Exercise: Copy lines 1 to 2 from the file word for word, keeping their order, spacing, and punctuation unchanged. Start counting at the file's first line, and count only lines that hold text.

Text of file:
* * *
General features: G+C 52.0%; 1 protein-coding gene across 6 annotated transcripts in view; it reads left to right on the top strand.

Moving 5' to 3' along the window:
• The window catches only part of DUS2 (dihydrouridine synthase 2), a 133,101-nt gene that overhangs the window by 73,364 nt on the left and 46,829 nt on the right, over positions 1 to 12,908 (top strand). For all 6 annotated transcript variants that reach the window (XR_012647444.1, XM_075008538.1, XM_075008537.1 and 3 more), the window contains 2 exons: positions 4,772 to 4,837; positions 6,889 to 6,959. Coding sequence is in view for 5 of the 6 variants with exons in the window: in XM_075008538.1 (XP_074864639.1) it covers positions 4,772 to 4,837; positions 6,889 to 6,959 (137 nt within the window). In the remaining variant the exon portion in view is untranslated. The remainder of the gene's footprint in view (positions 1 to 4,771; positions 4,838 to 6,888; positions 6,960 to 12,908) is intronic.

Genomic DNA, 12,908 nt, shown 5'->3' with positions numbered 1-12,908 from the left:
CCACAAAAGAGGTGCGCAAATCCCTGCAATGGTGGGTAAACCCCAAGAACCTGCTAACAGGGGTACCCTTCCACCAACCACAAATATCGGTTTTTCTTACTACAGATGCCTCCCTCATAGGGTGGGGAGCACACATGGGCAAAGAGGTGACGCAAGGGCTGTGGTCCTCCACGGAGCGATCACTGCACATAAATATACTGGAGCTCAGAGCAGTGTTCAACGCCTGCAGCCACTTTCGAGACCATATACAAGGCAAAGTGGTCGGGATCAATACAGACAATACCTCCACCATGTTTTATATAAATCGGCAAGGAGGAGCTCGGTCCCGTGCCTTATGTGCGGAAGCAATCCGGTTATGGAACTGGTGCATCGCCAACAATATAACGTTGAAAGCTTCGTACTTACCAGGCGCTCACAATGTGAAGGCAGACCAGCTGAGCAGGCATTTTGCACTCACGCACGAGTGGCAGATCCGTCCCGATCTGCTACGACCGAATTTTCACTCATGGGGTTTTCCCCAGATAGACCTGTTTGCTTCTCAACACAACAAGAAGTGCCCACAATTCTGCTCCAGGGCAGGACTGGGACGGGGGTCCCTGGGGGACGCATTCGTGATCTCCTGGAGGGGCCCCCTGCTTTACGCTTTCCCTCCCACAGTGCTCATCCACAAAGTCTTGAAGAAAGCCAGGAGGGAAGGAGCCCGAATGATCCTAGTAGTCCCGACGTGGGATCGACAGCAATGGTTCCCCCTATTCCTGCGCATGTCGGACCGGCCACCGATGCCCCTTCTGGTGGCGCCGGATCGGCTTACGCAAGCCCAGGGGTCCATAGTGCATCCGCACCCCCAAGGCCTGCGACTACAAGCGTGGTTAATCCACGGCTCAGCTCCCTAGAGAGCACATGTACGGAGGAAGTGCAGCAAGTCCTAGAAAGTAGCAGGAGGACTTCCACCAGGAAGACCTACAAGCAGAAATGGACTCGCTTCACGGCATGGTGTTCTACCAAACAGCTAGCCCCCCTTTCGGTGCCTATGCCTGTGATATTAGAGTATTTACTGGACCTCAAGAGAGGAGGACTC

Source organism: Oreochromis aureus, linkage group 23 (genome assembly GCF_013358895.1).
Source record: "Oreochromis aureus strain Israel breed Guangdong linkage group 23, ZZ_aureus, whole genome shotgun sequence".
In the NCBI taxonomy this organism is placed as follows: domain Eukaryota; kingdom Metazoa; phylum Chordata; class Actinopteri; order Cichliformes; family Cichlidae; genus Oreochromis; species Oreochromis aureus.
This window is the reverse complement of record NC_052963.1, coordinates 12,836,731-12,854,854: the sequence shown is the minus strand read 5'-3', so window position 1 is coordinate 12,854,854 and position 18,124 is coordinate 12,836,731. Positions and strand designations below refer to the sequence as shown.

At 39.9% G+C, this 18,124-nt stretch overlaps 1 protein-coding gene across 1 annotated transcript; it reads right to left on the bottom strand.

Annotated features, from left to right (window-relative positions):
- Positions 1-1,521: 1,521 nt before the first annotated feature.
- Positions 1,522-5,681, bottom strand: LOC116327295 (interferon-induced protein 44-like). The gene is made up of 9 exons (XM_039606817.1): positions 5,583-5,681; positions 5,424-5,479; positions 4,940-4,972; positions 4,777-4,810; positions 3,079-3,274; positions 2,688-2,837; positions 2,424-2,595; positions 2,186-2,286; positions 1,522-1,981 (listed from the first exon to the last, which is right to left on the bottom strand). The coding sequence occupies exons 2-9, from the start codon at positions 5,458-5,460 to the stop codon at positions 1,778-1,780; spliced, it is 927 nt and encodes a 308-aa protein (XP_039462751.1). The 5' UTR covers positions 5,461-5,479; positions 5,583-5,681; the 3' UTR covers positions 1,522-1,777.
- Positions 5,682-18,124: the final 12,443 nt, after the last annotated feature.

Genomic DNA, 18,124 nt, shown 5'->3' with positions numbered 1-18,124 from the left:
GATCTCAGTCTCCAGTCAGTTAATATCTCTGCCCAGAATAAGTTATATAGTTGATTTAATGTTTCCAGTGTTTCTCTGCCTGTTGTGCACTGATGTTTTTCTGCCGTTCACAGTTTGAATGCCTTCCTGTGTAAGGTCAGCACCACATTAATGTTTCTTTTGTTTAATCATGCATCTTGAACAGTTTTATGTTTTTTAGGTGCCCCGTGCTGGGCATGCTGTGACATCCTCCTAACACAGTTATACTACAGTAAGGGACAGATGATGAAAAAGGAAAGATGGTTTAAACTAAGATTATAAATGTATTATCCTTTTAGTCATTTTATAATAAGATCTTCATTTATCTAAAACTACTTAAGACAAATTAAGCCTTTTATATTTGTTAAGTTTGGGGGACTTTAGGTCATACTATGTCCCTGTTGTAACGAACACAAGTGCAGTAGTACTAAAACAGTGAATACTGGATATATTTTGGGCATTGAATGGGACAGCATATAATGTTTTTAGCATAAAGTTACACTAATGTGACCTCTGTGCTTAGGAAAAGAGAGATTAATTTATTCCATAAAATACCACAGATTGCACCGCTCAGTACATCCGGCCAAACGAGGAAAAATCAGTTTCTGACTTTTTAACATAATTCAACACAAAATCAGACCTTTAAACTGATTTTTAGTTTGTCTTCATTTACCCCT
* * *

General features: G+C 52.0%; 1 protein-coding gene across 6 annotated transcripts in view; it reads left to right on the top strand.

Moving 5' to 3' along the window: